Bertrand's first comic strips were published in the late 70's in Charlie Mensuel, when he was only 21 years old.
Following that, Bertrand put his name to several features in various publications, such as Pilote magazine, amongst others.
But it wasn't until the 80s, and the release of "Linda Aime L'Art" (Dargaud) that he reached the height of his art, drawing on many influences, be they literary or artistic, classic or modern.
After ten years of inscribing his name in the pantheon of intello-erotic comic books, Philippe Bertrand moved away from comic strips in order to dedicate himself to some of the other facets of his vast talent.
While he was making children's books, his work started crossing borders, to Germany, Italy and Japan.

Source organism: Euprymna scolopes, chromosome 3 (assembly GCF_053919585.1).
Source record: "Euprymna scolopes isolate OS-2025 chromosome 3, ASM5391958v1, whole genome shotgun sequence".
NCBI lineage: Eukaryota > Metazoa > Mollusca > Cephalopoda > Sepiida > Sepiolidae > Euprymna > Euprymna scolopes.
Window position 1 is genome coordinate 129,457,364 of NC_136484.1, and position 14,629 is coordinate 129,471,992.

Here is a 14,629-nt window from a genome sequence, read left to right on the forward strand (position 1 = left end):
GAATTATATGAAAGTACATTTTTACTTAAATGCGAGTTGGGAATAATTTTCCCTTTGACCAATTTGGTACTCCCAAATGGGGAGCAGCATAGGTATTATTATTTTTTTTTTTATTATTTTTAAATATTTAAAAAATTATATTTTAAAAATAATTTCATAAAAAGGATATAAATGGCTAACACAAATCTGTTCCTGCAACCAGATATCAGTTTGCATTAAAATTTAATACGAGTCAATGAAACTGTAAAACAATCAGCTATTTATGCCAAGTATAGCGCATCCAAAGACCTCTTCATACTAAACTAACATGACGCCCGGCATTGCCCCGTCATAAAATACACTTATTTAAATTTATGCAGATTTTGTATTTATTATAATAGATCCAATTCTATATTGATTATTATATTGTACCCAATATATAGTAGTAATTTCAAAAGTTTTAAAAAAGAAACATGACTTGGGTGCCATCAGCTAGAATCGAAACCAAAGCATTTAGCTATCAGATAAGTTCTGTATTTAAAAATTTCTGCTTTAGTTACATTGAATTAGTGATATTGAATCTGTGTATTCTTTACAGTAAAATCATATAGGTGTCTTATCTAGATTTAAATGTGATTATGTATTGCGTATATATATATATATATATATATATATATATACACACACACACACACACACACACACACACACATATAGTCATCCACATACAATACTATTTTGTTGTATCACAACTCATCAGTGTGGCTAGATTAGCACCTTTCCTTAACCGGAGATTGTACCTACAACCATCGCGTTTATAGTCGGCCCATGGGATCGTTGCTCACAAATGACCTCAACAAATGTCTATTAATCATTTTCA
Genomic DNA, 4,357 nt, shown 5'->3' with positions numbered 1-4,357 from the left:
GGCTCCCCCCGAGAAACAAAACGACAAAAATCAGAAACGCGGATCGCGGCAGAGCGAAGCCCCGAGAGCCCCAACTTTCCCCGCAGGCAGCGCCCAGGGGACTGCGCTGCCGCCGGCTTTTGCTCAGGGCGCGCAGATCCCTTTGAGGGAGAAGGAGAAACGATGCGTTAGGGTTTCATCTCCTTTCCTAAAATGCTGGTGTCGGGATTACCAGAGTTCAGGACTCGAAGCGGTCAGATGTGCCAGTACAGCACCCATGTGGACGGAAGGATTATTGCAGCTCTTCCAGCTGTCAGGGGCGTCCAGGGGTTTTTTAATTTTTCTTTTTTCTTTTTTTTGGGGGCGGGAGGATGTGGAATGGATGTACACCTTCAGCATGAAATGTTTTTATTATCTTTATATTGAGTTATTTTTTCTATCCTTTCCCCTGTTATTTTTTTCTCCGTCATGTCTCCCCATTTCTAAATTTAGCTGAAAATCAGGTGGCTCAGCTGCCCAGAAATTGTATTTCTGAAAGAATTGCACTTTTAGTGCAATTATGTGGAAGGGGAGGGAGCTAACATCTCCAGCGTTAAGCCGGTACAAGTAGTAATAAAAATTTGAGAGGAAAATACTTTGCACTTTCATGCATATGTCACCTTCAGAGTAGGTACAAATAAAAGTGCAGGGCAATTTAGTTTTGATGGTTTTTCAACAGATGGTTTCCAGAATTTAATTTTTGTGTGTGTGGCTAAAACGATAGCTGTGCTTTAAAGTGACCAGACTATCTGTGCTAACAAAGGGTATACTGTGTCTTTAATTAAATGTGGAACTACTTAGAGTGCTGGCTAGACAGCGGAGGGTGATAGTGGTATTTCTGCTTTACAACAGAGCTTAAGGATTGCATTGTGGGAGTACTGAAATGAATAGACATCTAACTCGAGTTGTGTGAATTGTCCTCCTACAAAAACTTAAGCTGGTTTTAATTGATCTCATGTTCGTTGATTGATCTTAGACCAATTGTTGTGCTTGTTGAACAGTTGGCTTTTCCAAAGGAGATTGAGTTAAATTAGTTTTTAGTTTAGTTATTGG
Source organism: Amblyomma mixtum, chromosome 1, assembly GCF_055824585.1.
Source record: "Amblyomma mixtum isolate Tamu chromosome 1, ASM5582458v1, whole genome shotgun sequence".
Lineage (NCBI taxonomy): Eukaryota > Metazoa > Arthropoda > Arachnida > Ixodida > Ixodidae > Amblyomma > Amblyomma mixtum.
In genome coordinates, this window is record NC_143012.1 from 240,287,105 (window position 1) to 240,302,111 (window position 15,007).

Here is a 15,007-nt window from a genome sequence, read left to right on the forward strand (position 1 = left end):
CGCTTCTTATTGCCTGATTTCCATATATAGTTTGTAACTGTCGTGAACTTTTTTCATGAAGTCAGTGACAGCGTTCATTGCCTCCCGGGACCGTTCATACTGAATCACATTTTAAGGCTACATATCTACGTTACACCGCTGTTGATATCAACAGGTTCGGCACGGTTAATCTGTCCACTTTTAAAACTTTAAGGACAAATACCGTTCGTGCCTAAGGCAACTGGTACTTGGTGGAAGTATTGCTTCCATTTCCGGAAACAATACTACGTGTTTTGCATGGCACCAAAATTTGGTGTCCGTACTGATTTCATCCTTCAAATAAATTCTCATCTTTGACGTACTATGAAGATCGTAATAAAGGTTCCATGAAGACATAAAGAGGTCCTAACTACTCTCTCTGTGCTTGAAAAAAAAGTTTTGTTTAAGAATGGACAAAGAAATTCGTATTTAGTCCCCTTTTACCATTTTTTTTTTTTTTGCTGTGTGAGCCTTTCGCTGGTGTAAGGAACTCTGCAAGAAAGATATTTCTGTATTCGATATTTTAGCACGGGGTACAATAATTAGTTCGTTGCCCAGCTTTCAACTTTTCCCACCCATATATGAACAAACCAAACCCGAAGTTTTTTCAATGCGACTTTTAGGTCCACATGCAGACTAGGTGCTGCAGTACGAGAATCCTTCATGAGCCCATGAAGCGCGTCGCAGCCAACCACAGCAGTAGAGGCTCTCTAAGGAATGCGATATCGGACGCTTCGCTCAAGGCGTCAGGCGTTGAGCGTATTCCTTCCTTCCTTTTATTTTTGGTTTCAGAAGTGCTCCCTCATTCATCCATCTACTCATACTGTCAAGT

He also worked on set design for theatre, television and multimedia. He designed the great window of Fnac Etoile, in Paris, and the front door of the French culture center in Berlin.
"Rester Normal," (Dargaud) scripted by Frédéric Beigbeder in 2002, marks Bertrand's big comeback to his first love, comic book art. The second volume, "Rester normal à Saint Tropez," came out in 2004.
Still with Dargaud in 2008, he released "L’Amour cash," written by Tonino Benacquista.
His last album, "Le Montespan," was released in 2010 by Delcourt.
The gem of a comic book that is "Olympia" (2015 Dargaud, 2016 Europe Comics) was released posthumously, after Bertrand's death in 2010.